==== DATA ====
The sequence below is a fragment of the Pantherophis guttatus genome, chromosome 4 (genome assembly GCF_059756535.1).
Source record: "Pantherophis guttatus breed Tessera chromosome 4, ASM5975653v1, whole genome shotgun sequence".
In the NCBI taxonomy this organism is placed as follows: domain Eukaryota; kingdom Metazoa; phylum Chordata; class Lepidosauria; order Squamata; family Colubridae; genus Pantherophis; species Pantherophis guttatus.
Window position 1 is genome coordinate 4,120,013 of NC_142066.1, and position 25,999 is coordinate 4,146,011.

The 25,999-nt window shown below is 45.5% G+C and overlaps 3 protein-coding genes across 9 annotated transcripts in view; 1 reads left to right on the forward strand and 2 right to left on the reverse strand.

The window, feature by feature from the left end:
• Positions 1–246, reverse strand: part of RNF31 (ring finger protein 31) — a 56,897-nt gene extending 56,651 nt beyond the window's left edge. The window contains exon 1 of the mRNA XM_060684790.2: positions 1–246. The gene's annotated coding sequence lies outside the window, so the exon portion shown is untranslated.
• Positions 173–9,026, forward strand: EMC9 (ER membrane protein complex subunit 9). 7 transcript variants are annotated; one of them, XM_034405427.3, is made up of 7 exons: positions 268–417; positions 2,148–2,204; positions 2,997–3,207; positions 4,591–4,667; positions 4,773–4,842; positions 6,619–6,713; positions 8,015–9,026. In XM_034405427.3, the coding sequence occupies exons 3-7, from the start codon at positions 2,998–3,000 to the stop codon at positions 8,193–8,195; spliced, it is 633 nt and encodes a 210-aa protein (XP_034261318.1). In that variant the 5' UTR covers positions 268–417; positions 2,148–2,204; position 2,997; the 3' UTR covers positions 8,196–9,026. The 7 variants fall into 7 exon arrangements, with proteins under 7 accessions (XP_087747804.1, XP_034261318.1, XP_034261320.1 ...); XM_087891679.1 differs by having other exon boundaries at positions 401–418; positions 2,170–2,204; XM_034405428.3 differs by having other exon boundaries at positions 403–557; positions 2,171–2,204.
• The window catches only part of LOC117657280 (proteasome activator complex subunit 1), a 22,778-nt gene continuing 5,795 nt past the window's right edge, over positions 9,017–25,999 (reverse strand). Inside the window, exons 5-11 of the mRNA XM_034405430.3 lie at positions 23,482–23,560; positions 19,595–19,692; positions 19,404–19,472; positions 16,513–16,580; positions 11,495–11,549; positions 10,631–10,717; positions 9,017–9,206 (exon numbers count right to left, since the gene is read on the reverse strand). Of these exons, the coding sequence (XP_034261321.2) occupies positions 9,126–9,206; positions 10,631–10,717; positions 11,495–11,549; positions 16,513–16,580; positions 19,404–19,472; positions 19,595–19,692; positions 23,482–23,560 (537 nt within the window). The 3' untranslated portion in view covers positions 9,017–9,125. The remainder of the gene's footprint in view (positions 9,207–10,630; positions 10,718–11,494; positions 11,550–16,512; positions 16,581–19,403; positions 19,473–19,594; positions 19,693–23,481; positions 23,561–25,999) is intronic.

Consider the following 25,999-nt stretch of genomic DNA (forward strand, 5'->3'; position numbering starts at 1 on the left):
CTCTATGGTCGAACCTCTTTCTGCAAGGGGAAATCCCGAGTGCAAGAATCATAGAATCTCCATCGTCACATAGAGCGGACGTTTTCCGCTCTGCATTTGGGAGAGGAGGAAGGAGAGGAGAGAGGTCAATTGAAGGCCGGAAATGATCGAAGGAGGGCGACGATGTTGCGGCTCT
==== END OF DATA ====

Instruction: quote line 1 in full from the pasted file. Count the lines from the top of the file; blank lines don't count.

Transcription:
The sequence below is a fragment of the Pantherophis guttatus genome, chromosome 4 (genome assembly GCF_059756535.1).